SC asked to disclose the cases where judgment is reserved after completion of proceedings
There are many cases in which the hearing is completed but the orders are issued after a long delay. For example, the SC took 21 months to deliver the verdict after the completion of proceedings in the case of homosexuality where the High Court verdict was upturned. RTI activist Commodore Lokesh Batra had filed an application under the RTI Act to know about the pending cases which had been heard and in which orders had been reserved by the Supreme Court. When the case came up before the Central Information Commission in 2011, the CIC ordered to provide the information in public interest. The CIC also ruled that if the information was not available, the SC registry should make necessary arrangements for compiling such information and disclose it in the public domain in future.
The SC registry made a plea before the Delhi High Court that the CIC order violated Article 145 of the Constitution, under which the SC was empowered to make its own rules on procedure. It was also contended that although such data was maintained, it was not being collated in any particular format and a plea was made not to make it public. The Delhi High Court has now ruled that it was in the public interest to know how many and for how long cases in the Supreme Court awaited judgments after conclusion of arguments. Justice Vibhu Bakhru observed that “Indisputably, the period for which a case remains pending after the arguments, is relevant for any citizen who desires to know about the pendency of cases before the SC.” The judgment referred to a 2011 SC verdict which held that the confidence of the litigants in the results of the litigation is shaken if there is unreasonable delay in rendering a judgment after reserving it and observed that said information on pendency was “vital information regarding functioning of the courts”.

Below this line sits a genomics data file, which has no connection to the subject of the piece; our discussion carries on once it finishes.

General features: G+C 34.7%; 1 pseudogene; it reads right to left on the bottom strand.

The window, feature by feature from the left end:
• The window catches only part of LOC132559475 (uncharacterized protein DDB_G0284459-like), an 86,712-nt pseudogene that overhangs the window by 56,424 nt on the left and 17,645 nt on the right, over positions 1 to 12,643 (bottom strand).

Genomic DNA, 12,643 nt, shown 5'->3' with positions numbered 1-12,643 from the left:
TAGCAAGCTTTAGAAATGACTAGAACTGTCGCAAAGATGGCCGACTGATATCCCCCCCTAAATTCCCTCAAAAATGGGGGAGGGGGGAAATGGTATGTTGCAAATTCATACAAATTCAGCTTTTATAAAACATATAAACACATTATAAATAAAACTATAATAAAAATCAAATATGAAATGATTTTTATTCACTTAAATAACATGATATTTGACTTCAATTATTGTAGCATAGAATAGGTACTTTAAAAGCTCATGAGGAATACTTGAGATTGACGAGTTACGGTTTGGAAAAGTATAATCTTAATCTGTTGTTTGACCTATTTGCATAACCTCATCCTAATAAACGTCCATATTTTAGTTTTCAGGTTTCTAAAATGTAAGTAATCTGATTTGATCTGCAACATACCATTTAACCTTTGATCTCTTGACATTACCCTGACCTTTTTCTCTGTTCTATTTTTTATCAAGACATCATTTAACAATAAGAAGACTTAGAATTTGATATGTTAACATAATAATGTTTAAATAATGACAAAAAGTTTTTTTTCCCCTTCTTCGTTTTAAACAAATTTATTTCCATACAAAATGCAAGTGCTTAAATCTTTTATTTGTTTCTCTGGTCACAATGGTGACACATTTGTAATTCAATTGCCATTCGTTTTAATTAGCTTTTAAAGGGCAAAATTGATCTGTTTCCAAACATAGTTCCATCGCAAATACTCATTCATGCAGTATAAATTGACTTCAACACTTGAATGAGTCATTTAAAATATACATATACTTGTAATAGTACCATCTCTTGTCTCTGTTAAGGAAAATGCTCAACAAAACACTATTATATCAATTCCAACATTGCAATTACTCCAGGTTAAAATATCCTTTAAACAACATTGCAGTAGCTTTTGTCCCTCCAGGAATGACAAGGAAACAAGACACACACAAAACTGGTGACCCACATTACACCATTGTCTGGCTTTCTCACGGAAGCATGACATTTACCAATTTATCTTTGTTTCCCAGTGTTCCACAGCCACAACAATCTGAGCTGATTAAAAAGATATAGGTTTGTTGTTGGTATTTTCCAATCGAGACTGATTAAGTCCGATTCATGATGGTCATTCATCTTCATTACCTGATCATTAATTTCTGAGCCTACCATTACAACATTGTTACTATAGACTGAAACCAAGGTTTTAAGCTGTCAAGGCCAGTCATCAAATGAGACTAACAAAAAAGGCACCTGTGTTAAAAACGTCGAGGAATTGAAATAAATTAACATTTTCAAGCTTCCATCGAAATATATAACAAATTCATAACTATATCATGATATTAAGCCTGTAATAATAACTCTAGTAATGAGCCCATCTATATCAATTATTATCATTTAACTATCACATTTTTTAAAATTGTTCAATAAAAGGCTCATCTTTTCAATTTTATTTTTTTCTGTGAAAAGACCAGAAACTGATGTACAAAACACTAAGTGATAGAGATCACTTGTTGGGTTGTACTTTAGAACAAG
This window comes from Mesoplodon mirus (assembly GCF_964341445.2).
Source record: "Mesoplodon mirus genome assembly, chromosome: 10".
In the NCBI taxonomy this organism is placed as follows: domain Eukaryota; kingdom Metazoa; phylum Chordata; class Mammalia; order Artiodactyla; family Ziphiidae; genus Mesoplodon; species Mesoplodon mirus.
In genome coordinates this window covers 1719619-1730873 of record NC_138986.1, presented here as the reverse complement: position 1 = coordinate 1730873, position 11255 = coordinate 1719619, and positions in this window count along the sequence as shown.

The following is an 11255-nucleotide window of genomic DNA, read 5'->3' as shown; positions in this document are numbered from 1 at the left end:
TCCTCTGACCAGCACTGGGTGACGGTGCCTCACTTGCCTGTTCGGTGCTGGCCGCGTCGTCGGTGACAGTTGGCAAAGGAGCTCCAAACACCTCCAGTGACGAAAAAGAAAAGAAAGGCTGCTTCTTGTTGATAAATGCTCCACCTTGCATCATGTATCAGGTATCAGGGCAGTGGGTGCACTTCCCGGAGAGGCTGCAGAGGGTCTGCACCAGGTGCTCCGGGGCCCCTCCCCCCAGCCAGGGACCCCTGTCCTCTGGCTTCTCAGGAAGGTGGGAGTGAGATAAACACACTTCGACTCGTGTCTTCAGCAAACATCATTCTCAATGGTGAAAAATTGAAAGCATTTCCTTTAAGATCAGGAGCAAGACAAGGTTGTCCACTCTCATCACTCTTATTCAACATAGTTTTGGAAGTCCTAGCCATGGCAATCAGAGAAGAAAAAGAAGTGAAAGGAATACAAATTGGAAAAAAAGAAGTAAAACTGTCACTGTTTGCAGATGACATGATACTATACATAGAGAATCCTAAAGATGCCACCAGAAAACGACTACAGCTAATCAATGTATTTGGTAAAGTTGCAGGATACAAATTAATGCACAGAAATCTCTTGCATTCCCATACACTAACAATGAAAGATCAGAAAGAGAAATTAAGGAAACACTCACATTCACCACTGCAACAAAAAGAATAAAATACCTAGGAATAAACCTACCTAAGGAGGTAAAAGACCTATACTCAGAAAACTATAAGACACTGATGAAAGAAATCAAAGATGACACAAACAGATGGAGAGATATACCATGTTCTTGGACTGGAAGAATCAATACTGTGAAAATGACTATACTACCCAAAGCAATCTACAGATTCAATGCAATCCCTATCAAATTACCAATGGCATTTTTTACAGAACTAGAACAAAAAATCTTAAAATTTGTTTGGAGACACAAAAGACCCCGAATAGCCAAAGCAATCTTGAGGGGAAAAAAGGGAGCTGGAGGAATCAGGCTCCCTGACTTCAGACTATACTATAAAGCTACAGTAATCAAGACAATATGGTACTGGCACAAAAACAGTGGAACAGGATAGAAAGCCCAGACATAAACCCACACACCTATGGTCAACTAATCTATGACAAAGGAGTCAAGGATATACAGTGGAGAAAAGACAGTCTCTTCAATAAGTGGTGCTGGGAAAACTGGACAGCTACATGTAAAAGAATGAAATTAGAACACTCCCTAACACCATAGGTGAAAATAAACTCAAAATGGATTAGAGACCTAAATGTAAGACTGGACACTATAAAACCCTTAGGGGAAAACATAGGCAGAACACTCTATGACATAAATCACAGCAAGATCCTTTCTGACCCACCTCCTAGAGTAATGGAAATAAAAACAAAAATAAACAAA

The HC gave partial relief to the SC registry while holding that the CIC could not have ordered to put all the statistics in the public domain in a prescribed format, but added that there was nothing wrong in directing that the records may be maintained in a manner so that the information regarding the period for which the judgments are pending after being reserved, is available with the petitioner in future. The bench dismissed the argument that the CIC order violated the powers of the SC.
It is only hoped that the SC registry accepts the judgment and implements the same to usher in more transparent working of the judiciary.